As a general rule, I am a proponent of the principle that people should be never be required or expected to unsubscribe from a list that they did not voluntarily and knowingly place themselves on. In the case of the "Nadine" messages, of course, there was actually nobody in existence to do the subscribing, so the "subscription" should never have taken place. There should have been an administrative message requesting confirmation of the subscription, and in the absence of a confirming reply no further traffic of any sort should have been sent to Nadine.
I might argue that, from a practical standpoint, I did unsubscribe -- that in fact I (or rather, "Nadine") received a message from someone who should have been in a position to speak authoritatively for the mailer, stating that the subscription would be terminated.
However, since that original unsubscription promise was not fulfilled, and since the original owners of the list did not understand the important point that permission cannot be sold, "Nadine" now is faced with dozens and potentially thousands of lists from which she must attempt to unsubscribe, one by one.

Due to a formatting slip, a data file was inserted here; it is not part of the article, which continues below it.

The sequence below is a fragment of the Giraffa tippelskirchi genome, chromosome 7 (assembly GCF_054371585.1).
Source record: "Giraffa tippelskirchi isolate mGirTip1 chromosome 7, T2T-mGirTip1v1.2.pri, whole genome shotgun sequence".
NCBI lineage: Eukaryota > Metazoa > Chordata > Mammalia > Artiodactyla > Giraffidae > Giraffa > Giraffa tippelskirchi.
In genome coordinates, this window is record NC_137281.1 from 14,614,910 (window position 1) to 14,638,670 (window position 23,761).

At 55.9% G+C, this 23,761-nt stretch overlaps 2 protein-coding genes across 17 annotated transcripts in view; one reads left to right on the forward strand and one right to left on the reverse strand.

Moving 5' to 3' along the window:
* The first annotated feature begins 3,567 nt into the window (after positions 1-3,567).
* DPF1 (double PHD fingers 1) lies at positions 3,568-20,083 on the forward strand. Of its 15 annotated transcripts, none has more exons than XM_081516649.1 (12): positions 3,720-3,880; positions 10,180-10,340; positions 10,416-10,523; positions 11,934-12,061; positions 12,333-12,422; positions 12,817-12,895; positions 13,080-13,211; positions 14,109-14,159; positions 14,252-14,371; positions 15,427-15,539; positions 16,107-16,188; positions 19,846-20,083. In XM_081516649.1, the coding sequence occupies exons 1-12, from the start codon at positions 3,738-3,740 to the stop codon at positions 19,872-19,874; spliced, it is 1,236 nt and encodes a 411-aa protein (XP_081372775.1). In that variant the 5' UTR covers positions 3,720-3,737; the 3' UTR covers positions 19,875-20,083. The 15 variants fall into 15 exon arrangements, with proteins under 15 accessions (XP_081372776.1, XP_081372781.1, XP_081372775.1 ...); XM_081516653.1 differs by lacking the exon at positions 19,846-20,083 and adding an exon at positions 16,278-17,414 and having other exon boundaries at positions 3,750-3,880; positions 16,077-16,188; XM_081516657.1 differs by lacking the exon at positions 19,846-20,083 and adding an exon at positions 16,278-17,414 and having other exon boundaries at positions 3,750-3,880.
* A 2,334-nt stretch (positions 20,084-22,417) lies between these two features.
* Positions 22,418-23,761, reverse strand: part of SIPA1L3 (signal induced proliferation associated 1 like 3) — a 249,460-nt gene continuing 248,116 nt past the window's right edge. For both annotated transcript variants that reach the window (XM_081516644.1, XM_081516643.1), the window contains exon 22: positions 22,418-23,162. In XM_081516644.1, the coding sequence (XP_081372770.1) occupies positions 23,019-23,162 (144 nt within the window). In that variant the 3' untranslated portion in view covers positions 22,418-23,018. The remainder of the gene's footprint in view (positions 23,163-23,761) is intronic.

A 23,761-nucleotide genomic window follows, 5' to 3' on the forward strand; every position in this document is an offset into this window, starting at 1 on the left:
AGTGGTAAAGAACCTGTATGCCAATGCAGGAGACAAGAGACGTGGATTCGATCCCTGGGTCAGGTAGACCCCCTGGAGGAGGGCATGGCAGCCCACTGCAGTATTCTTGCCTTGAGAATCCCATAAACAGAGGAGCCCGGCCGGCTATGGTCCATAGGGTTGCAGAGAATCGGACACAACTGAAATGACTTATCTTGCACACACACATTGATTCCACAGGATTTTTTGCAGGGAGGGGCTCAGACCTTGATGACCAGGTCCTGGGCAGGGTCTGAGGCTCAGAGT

Then again it could be said that technically I actually already have unsubscribed, many hundreds of times. Each bounced message should have been an indication to the list manager involved that the address was not of any use and should be dropped, even if only to save the sender's resources. With few exceptions, however, the senders have kept pounding away even though the information needful for an efficient bounce-based unsubscription mechanism is frequently embedded in the envelope sender string.
This is not right.
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